• Printmaker: Lane, Theodore, 1800-1828, printmaker.
  • Title: The grand coronation of Her Most Graceless Majesty C-r-l–e Columbina, the first queen of all the radicals &c &c &c, July 19th, 1821 [graphic].
  • Publication: London : Pubd. by G. Humphrey, 27 St. James’s Street, August 6th, 1821.

Catalog Record

821.08.06.01+

Acquired March 2020

Re-takeing the bed of roses by storm!!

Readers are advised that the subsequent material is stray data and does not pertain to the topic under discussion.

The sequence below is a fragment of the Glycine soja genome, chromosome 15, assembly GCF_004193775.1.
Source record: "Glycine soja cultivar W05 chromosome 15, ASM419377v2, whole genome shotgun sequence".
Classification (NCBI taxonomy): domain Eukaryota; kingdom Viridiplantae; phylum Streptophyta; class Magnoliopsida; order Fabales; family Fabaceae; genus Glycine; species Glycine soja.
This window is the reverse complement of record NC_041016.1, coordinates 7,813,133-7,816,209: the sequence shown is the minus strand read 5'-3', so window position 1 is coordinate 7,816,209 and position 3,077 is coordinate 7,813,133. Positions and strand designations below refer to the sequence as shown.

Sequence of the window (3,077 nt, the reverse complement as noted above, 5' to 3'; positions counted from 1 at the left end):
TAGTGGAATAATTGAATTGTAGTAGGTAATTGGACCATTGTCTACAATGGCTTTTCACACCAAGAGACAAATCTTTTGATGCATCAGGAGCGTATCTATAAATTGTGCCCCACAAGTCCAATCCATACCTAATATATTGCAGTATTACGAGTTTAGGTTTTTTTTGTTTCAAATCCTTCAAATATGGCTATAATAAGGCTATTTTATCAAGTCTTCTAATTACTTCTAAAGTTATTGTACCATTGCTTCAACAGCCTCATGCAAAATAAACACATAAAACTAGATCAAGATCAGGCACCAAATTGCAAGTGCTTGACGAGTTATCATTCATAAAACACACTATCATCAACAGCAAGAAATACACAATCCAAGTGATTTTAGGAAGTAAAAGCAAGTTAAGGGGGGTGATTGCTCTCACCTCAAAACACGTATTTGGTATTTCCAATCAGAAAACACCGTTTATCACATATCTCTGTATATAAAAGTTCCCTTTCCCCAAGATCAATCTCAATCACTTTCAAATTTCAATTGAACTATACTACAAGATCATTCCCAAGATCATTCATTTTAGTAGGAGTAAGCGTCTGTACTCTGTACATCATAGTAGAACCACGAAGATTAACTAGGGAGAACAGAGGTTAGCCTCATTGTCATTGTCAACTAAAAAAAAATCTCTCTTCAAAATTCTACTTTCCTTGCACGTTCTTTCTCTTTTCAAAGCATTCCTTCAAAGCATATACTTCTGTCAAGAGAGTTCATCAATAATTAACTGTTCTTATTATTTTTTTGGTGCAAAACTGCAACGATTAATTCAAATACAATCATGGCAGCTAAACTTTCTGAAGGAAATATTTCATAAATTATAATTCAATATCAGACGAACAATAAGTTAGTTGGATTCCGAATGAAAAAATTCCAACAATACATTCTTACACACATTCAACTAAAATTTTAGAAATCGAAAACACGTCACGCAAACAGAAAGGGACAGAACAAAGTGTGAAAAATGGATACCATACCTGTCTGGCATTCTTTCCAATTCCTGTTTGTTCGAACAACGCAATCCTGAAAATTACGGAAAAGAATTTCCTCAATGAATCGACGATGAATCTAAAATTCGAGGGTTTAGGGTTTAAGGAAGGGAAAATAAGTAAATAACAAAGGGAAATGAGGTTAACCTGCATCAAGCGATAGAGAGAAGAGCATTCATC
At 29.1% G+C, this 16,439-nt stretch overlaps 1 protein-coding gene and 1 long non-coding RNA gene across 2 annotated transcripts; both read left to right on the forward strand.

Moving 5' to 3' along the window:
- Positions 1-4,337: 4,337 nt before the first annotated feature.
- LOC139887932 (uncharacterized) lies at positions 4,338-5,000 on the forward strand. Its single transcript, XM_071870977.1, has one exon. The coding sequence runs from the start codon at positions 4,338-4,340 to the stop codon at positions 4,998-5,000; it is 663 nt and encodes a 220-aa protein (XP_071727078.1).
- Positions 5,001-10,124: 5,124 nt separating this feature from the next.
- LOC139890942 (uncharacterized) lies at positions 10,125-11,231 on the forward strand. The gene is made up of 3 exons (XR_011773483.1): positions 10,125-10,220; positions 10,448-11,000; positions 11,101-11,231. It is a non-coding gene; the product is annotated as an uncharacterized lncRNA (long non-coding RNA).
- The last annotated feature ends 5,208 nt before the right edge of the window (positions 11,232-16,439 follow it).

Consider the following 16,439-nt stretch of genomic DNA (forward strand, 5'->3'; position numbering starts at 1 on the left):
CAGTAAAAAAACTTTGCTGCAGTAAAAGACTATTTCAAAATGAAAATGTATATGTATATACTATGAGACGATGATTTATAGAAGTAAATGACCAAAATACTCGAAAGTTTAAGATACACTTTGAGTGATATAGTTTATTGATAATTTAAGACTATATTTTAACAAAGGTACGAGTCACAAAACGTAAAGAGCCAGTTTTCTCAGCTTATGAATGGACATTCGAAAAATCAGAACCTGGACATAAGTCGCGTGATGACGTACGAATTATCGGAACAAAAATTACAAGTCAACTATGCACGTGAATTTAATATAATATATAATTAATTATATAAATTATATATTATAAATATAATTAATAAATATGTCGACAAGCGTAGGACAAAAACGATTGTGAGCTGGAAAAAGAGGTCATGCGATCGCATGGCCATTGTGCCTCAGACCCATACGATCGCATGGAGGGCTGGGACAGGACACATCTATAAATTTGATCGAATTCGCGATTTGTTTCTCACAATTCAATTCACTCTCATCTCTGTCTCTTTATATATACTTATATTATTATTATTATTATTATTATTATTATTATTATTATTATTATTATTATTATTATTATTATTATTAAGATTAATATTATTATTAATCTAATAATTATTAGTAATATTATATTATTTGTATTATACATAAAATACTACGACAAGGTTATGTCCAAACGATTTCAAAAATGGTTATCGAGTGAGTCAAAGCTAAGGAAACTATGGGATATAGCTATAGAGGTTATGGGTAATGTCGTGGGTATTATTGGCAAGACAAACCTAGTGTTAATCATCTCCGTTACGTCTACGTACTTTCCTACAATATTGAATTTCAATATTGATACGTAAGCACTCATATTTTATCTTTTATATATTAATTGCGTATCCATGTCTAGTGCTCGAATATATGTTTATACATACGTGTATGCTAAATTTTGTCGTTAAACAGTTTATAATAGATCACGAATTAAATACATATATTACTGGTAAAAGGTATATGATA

“A low platform covered with roses extends almost across the design; from this bed new Ministers advancing from the left are ejecting the old. Roses are scattered on the floor. The central figure is the tall and handsome Castlereagh, author of the phrase, see British Museum satires No. 10558, &c. With a taut two-stringed bow in his left hand, a quiver on his shoulders, he strides across Grenville who is on his back on the bed, and takes ‘Candle End[s] & Cheese Paring[s]’ from a bag with which Windham tries to make off (see British Museum Satires No. 9735). He says: “I’d have you to know I’ve two strings to my Bow!! Down, Down, Down, Derry Down!!” [See British Museum satires No. 10426.] Behind him, Portland threatens Grenville (in his peer’s robe) with a big block of ‘Portland Stone’ [see British Museum Satires No. 10718, &c.]. In front of Windham Rose steps forward from the bed to grasp a large rose on the floor: ‘Treasurership of the Navy.’ This Sheridan, in his Harlequin’s suit (see British Museum Satires No. 9916), is crawling towards, saying, “Just got into my first Nap – how – Unfortunate – come Sir fat touch that however.” Rose holds up a pair of bellows inscribed ‘Sing old Rose & burn the Bellows’. Eldon, in Chancellor’s wig and gown, strides from the bed on to the prostrate Erskine, seizing the Purse of the Great Seal, whose cord is still round the latter’s arm. He raises the mace to strike the ex-Chancellor, whose wig has fallen off. Erskine says: “Be quiet I’ll retire”; he holds a money-bag inscribed ‘4,000 Pr Anm’ [see British Museum Satires No. 10714]. Lauderdale, wearing a plaid, is behind him on the ground. On the extreme left Canning, standing on the bed, holds up a massive club inscribed ‘Bon Mots & Repartee by G C–g’; he stoops over Howick pointing at the ‘Catholic Bill’, which the latter holds. Howick steps from the bed, angrily looking up at Canning (his especial enemy, cf. British Museum Satires No. 10972), but, unlike his colleagues, not devoid of dignity. On the ground between Howick and Sheridan is Petty in his gown, one hand on his ‘Budget’, a small bag, the other on a sheaf of papers inscribed ‘Ways & Means’. He says: “Bless me I wish I was safe in College I’d never have anything more to do with Taxes” [an allusion to his youth, and to the fact that he was M.P. for Cambridge]. In the background (right) are Moira in his cocked hat and Lord Temple who makes off rapidly.”–British Museum online catalogue.